Learning to Believe in Yourself – A Backpacking Adventure!

Fall is a popular time for staff from Great Circle’s Meramec Adventure Learning Ranch to take young clients on backpacking trips to discover both their inner strengths and develop bonds of friendship. It's an effective way to help young people heal from the trauma in their lives.

The experiences give participants a chance to build skills and discover personal strengths, and experience the outdoors, perhaps for the first time, but always in a way that gives them a sense of accomplishment.

Here’s an account of the recent experiences by seven teenage clients of Great Circle who spent four days exploring 16 miles of trails in southern Missouri.

(Editor's Note: Real names have been changed to protect the boys' privacy.)

Hello Everyone!

The young men from Jenkins and Stricker cottages on the Columbia campus have returned from their backpacking trip! Everyone worked so hard to complete the four-day, 16-mile trek. We ate lots of great food and had meaningful talks in the peaceful woods. The changing of the seasons and myriad leaf colors sparked deep thoughts about who we are created to be and how we are a part of something bigger. 

The boys found they could push forward through hard moments, and protect each other at the same time, despite what they may have been told throughout their lives. They carried heavy packs and hiked way past the point they thought possible, AND THEN set up tarp shelters, did camp chores, and cooked food over backpacking stoves - proving how strong and capable they are. By staying calm during frustrating moments, they discovered how much their behavior affects others and the importance of staying in control of their thoughts and actions.

We told stories around the campfire, skipped rocks at the river, and built things, such as seats, to make our campsite a more enjoyable place to stay – and found joy in those little moments. And each backpacker earned a trail name, as is often the case upon completion of a significant trail hike.

Tim earned the name “Crusoe” after Robinson Crusoe. Just as the man deserted on an island for 27 years who persevered through the most troubling of times while maintaining a positive attitude, that’s what we saw in Tim. During difficult moments, he was focusing on the positives of the situation, often the lone young man with a smile on his face. He was silent, sturdy, and never complained.

Richard earned the name “Engineer”. If you knew Richard, you would understand how perfectly the name suits him. Richard loves to create things and was constantly looking to improve the systems we already had in place. He helped the group wherever he could. Whether he was encouraging the rest of our group or helping someone along the trail, he was as a vital part of our trip.

Kevin earned the name “Bootstrap” by proving to himself how strong of a man he is. During difficult moments on the trail he pulled up his bootstraps and kept moving forward. Never did we see him on the verge of quitting and instead found him loving every moment of the wilderness. He channeled his inner frustrations in a positive way and emerge as a leader of our group. And as all good leaders do, Kevin didn’t let anyone get behind and helped us all find the joy of the woods together.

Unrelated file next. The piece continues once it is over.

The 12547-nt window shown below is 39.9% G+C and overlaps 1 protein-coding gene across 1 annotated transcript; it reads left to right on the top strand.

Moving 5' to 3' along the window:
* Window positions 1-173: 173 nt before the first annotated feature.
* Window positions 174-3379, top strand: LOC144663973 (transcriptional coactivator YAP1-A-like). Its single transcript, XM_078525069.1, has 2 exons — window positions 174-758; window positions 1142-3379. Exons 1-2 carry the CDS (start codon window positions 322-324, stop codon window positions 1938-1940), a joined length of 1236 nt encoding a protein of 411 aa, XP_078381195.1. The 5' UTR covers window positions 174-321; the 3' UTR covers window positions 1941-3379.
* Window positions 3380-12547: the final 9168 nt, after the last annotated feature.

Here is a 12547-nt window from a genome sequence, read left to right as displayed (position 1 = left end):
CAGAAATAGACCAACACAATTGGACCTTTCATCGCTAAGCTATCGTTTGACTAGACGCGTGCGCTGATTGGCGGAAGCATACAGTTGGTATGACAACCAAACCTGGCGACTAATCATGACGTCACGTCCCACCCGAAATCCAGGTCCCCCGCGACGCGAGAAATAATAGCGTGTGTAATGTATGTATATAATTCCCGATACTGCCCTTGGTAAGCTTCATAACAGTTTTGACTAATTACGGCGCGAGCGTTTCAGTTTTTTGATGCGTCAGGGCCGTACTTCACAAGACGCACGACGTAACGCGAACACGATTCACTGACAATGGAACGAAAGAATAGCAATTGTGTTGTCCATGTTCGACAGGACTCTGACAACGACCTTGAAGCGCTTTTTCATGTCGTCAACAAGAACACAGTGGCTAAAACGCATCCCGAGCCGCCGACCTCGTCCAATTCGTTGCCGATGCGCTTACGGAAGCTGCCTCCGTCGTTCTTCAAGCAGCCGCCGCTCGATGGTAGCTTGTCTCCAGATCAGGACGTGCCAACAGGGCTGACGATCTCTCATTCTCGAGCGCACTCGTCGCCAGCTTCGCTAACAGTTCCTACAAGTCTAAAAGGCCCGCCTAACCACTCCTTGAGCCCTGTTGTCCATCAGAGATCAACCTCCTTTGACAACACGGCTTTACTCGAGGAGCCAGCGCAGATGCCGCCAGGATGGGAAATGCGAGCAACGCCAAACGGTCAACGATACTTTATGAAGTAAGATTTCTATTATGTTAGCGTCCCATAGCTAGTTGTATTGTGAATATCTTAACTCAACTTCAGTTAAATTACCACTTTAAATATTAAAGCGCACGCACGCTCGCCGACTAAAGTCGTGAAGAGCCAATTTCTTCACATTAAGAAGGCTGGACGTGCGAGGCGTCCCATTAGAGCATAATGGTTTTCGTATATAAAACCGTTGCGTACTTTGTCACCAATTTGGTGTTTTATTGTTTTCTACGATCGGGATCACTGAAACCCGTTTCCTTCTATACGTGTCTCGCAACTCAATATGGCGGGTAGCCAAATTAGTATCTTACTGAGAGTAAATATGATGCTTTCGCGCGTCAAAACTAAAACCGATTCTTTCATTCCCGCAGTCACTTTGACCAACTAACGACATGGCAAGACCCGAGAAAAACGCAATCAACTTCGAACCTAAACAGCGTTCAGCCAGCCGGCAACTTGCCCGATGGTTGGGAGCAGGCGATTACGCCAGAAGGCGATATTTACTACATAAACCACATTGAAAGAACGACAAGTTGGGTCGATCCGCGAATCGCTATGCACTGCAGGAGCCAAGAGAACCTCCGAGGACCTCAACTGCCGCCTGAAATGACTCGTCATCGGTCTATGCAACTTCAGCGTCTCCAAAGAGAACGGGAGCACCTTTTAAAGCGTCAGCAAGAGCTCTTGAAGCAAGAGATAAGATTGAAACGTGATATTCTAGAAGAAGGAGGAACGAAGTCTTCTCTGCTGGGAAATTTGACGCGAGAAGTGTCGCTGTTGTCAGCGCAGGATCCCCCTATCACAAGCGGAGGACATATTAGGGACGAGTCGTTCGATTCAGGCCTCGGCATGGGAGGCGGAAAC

Calvin was the trip’s veteran, having completed the same trail in the Spring and earning the name “Braveheart”. He do so because of his ability to protect those around him and to keep his calm no matter how hard the situation. On this journey, we were unsure if Calvin would retain his name or earn a different one. But he really stepped even further in to “Braveheart” role, protecting those around him physically and emotionally. Even when we knew Calvin was hurting, he never showed it. Instead, he continued to spread his ability to stay calm throughout the group.

Michael earned the name “Grizz”, in reference to the mighty grizzly bear. Grizzlies keep those around them safe and fight only when they must protect. Michael was completely out of his element on this trip but learned to fight for only what is important to him. He also discovered that being an adult means protecting people, both physically and emotionally. By the end of the trip, he was our protector, focused on keeping those around him safe.

Jacob began this trip wanting the trail name Flame Thrower. He struggled a lot on our trip, but we began to see moments of who he is truly created to be. When Jacob made positive choices, he laughed, hiked like a pro, and put others before himself. Because of his desire to change, he earned the trail name of “Zippo”, because a zippo is powerful and can withstand the powerful elements. We hope Jacob can step into the name of Flame Thrower very soon.

Charlie earned the name “Ranger”. Despite the fact that he and his pack appeared to be about the same size and weight, Charlie could be seen setting the pace at the front of the group setting our pace or, like a ranger, scouting for the perfect place for the group to take a break or sleep for the night.

All these young men accomplished something many people will never do in their lifetime. We are so proud of what they have done! Here’s a picture from the trip, so you can get an idea of what life on the trail was like.

Yours from the trail,
Lauren
Meramec Adventure Learning Ranch